A body had to be removed halfway through cremation, as the power went off in 2010. No doubt, it was the last body to be cremated at Harmu Muktidham in Ranchi.
Three years down the line, the death knell has been sounded for Ranchi’s sole electric crematorium with a joint technical team of Alltech Enterprises from Allahabad and experts from Ranchi Municipal Corporation (RMC) raising questions regarding the basic design of the furnace.
In the report that the team submitted early this month to the civic guardians, experts argued that the technology used was outdated.
“There is little scope for technical uplift or renovation of the crematorium,” said deputy CEO of RMC Shailendra Lal, implying it had turned into scrap. “Even if we attempt partial repairs, it will cost something around Rs 1 crore to 1.5 crore. We don’t know what to do with it now.”
The team has raised at least 12 technical points to show that the crematorium does not follow Central Pollution Control Board guidelines.
To begin with, the wires, or heating elements, of the furnace have been left open. Besides, there is no scope for double combustion.
“The furnace is defunct. It is not possible to make it operational only through some minor amendments, as the basic structure is faulty,” reads the report.
Even the chamber of the existing furnace is not properly sealed and insulated. This results in emission of smoke, fumes. The temperature also reduces due to radiation and foul smell emanates during combustion.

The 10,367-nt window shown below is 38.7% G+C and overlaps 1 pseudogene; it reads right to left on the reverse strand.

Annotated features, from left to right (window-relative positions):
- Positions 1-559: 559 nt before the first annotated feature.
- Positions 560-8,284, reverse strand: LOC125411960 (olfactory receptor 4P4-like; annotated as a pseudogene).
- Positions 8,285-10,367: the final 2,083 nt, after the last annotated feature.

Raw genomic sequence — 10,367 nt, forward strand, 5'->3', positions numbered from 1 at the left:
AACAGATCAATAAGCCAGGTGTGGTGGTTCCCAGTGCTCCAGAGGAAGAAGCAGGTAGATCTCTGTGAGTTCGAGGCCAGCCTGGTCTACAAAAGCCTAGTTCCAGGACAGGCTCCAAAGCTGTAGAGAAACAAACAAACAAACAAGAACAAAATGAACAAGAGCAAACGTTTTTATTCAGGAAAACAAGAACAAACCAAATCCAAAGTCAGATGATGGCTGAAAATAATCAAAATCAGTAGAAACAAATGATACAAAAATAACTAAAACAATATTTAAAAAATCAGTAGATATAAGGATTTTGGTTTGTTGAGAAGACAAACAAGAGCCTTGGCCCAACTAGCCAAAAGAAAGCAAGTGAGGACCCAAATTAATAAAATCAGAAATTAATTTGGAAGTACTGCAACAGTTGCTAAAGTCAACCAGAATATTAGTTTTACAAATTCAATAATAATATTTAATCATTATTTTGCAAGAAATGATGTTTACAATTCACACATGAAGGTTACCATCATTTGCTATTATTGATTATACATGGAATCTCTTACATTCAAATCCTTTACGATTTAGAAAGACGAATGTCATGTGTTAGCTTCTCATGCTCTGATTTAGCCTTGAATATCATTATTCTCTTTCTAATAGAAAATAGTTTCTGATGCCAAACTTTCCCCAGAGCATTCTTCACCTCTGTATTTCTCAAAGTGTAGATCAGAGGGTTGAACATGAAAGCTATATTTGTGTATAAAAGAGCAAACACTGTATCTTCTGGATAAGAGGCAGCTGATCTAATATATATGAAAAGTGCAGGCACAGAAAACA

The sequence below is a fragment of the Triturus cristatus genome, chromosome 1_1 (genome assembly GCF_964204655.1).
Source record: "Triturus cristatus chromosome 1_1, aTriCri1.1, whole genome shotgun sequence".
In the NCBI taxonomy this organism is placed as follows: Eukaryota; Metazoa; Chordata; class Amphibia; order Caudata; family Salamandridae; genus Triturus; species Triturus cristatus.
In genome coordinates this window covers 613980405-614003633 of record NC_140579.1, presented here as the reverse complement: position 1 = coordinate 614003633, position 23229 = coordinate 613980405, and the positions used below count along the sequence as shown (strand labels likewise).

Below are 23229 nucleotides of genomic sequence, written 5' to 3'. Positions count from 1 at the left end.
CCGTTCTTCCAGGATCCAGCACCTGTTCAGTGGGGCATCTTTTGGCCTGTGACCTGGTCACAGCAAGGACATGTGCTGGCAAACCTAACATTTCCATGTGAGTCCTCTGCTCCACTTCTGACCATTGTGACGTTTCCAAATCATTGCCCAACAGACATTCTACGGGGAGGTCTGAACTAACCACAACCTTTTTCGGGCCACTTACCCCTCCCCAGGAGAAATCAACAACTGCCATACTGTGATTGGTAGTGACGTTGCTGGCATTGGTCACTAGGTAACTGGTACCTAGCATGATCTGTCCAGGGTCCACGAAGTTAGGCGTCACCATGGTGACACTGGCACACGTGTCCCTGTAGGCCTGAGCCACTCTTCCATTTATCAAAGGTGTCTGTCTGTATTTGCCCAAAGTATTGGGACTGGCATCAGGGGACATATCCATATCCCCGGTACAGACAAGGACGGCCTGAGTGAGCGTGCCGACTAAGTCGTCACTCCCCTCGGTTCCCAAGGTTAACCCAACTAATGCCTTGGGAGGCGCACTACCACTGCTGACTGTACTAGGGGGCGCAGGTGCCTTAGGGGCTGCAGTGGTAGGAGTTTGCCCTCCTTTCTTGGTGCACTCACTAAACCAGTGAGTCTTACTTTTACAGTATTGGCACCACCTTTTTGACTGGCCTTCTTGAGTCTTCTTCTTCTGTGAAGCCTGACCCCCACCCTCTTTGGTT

The ash collection door is also not of proper dimension. Thus, there is every chance that it may get choked if five to eight bodies are cremated in a row.
The air pollution control device installed is not of requisite configuration and is not capable of treating the smoke and fume generated from the furnace.
In the absence of a reservoir, water required for treating smoke and fume cannot be stored. Besides, there is no collection tank to contain the waste settling down after treatment of smoke in the air pollution control device.
An RMC technician, who was part of the inspection team, said on condition of anonymity, “It looks like the company that installed the crematorium used scrap material dismantled from some other outdated one.”
In any case, the electric crematorium has hardly been used. Only 11 bodies have been cremated there in the last five years.
Capital residents are left with no choice other than cremating bodies in the open.
The district administration woke up to the need for an electric crematorium after Jharkhand High Court, while hearing a PIL filed by one Dhananjay Kumar Dubey, directed the state government to construct one in 2000.
After initial glitches and land disputes, Ranchi Regional Development Authority formally started construction work in 2002.
A private firm, Font System, was roped in three years later and construction was completed in 2007 with a total cost of Rs 3 crore.
The facility became functional in 2008.